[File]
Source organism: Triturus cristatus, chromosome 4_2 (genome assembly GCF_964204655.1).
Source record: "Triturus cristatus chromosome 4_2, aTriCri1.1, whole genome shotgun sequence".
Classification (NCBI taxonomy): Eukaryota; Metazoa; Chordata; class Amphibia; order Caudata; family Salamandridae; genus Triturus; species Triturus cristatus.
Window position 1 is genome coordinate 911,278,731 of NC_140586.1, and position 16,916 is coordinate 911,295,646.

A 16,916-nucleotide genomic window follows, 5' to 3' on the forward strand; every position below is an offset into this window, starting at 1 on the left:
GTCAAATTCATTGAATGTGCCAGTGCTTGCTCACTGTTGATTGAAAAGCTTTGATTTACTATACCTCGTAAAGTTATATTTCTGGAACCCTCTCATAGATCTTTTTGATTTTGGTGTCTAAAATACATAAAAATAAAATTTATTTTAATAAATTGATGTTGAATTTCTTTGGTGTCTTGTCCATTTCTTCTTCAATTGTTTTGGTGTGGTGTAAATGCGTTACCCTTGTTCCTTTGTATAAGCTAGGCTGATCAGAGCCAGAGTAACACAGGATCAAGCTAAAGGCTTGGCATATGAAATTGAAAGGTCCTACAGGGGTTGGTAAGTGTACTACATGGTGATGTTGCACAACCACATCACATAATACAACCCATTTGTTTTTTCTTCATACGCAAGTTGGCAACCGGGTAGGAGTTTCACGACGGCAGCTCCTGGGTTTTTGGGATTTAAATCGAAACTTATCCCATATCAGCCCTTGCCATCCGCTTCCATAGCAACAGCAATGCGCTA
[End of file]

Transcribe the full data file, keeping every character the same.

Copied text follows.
Source organism: Triturus cristatus, chromosome 4_2 (genome assembly GCF_964204655.1).
Source record: "Triturus cristatus chromosome 4_2, aTriCri1.1, whole genome shotgun sequence".
Classification (NCBI taxonomy): Eukaryota; Metazoa; Chordata; class Amphibia; order Caudata; family Salamandridae; genus Triturus; species Triturus cristatus.
Window position 1 is genome coordinate 911,278,731 of NC_140586.1, and position 16,916 is coordinate 911,295,646.

A 16,916-nucleotide genomic window follows, 5' to 3' on the forward strand; every position below is an offset into this window, starting at 1 on the left:
GTCAAATTCATTGAATGTGCCAGTGCTTGCTCACTGTTGATTGAAAAGCTTTGATTTACTATACCTCGTAAAGTTATATTTCTGGAACCCTCTCATAGATCTTTTTGATTTTGGTGTCTAAAATACATAAAAATAAAATTTATTTTAATAAATTGATGTTGAATTTCTTTGGTGTCTTGTCCATTTCTTCTTCAATTGTTTTGGTGTGGTGTAAATGCGTTACCCTTGTTCCTTTGTATAAGCTAGGCTGATCAGAGCCAGAGTAACACAGGATCAAGCTAAAGGCTTGGCATATGAAATTGAAAGGTCCTACAGGGGTTGGTAAGTGTACTACATGGTGATGTTGCACAACCACATCACATAATACAACCCATTTGTTTTTTCTTCATACGCAAGTTGGCAACCGGGTAGGAGTTTCACGACGGCAGCTCCTGGGTTTTTGGGATTTAAATCGAAACTTATCCCATATCAGCCCTTGCCATCCGCTTCCATAGCAACAGCAATGCGCTA